People Dying Because of Heat Waves: Did It Happen in Before A/C?

I do a lot of reading about history, but it suddenly occured to me today that I don’t remember ever reading about a killer heat wave that happened centuries ago. For the sake of my question, let’s say from 1500 onward, when many countries were documenting their environments. (Royal court records, letters, some diaries, first hand accounts of plagues, etc.).

If heatwaves didn’t kill people back then the way they do today, why? There were crowded urban centers at that time, too. Water was more scarce. There wasn’t as much medical attention paid to heat exhaustion.Instead of people dropping like flies in the fields, the main killer during hot times seems to be the plague. Ever sensitive to large outbreaks of illness which might signal another plauge, wouldn’t they have noted that during this heatwave lots of people died?

Has climate change has made intense heat more common? Has the climate really changed that much? I know that Europe went through a “little ice age” in the 1500s-1600s, but what about China or Japan?

Were the people who lived hundreds of years ago were somehow “used to it?” Has air conditioning spoiled us? I’ve noticed that people who live in uncomfortable climates (like the rainforest) seem to adapt to them to the point where they don’t seem effected by what would knock the rest of us down.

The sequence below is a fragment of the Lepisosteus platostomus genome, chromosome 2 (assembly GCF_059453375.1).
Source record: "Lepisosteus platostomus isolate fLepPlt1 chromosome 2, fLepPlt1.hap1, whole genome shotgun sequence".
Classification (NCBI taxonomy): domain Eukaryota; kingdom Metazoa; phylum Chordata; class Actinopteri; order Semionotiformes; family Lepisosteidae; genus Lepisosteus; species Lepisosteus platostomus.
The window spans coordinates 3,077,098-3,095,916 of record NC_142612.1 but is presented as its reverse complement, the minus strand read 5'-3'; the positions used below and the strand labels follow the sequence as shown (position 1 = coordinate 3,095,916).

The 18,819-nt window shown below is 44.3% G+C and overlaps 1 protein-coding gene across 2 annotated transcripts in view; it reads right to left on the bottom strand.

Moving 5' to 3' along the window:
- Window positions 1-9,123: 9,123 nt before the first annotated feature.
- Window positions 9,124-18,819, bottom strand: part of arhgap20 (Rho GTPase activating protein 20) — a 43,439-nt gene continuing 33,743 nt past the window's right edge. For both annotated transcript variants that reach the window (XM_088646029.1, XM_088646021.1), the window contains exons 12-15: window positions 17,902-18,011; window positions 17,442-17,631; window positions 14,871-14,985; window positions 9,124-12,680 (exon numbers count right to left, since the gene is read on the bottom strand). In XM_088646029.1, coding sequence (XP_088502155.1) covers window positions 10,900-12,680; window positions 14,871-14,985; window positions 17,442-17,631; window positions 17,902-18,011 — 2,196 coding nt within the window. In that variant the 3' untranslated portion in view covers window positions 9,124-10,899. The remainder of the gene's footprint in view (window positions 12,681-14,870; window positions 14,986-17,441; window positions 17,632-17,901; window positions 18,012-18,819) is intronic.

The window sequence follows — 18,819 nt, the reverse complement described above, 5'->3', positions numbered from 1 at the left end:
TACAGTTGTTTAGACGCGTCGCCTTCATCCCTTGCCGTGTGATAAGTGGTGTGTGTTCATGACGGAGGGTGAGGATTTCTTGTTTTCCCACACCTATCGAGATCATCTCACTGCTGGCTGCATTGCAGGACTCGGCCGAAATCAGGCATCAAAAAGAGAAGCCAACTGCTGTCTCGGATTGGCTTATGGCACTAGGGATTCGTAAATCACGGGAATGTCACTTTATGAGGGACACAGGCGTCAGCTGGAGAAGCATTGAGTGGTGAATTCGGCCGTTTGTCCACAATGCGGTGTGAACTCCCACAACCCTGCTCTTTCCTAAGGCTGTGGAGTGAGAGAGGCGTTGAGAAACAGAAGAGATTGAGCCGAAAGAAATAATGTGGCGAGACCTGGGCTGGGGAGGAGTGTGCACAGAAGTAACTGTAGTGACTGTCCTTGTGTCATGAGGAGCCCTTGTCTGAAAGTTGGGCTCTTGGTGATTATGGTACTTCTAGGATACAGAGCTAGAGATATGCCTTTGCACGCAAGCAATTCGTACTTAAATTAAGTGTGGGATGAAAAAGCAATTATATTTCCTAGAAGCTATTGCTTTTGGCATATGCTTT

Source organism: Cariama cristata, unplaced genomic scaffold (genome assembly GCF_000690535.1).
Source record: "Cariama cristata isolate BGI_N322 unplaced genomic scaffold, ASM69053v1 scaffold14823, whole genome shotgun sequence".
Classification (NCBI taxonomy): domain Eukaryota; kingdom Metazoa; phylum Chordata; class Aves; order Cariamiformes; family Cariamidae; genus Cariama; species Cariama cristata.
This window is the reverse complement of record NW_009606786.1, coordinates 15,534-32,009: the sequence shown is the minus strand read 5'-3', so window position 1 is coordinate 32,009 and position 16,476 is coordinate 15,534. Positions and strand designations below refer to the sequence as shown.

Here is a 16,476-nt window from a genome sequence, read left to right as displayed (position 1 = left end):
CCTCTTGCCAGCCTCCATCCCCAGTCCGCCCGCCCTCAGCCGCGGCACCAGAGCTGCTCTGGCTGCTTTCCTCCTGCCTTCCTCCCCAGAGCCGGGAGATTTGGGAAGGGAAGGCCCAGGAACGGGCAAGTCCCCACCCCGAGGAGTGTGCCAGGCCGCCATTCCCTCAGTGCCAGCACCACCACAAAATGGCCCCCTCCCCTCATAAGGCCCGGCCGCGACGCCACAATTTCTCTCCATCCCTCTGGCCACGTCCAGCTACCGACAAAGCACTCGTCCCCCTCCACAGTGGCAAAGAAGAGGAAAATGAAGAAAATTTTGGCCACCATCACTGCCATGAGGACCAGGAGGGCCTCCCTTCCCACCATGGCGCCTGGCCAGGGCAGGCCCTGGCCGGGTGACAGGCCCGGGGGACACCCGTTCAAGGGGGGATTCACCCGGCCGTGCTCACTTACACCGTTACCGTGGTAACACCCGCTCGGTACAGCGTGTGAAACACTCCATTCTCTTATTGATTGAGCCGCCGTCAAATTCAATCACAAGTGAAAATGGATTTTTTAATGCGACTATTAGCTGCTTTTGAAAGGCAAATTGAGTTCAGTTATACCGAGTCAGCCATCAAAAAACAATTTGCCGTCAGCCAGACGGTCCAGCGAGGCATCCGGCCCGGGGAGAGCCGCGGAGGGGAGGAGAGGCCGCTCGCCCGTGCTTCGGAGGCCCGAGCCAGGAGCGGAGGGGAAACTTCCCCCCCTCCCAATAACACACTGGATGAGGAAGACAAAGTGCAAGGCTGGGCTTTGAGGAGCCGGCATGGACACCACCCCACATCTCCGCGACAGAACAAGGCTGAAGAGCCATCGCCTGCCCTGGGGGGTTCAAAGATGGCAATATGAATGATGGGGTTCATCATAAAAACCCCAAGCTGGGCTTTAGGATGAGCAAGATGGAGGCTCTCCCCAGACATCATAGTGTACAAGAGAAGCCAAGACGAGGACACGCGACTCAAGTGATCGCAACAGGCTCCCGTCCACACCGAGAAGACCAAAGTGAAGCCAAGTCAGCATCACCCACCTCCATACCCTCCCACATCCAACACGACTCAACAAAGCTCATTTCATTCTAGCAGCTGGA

So, anybody got the Dope?

This paper on heat stroke linked
has this passage in the abstract:

Here’s one site with some historical numbers:

And info on a 1936 heat wave that killed 364 in Detroit:

And a NOAA article on the heat wave of 1936 along with general info about the effect of heat on humans:

I wonder why they don’t have numbers for before 1930.

Most of the people who die in these heat waves seem to be the elderly - people who, hundreds of years ago, probably would have already been dead of something else.

The winter cold, in particular.


It’s significant that one of the very first (if not the very first) uses of air conditioning technology wasn’t personal comfort , but in a hospital in Appalachicola, Florida:

I believe that things like this fell into the category of “dying of natural causes” at one time.

Today a person dying from a heat wave is a scandal and an indictment of the community.

At one time it was just a normal part of life and death, the way disease outbreaks were.

That’s progress.

That was my thought, too. People who these days die of extreme heat are already compromised in some way (from a health standpoint). A hundred years ago or more, they wouldn’t have lived through whatever compromised them to begin with.

Either that or the condition that compromised their health, and made them susceptible to the heat, would be the cause of death.

Right. When a heat wave starts killing off old people, it’s not as though we see them slumped over on the sidewalk every few feet. We’re talking a relatively small number of deaths; it’s likely not the sort of thing people would even have noticed without public health boards tallying up numbers. If Grampa died in the hottest part of the summer, no one outside his family would know.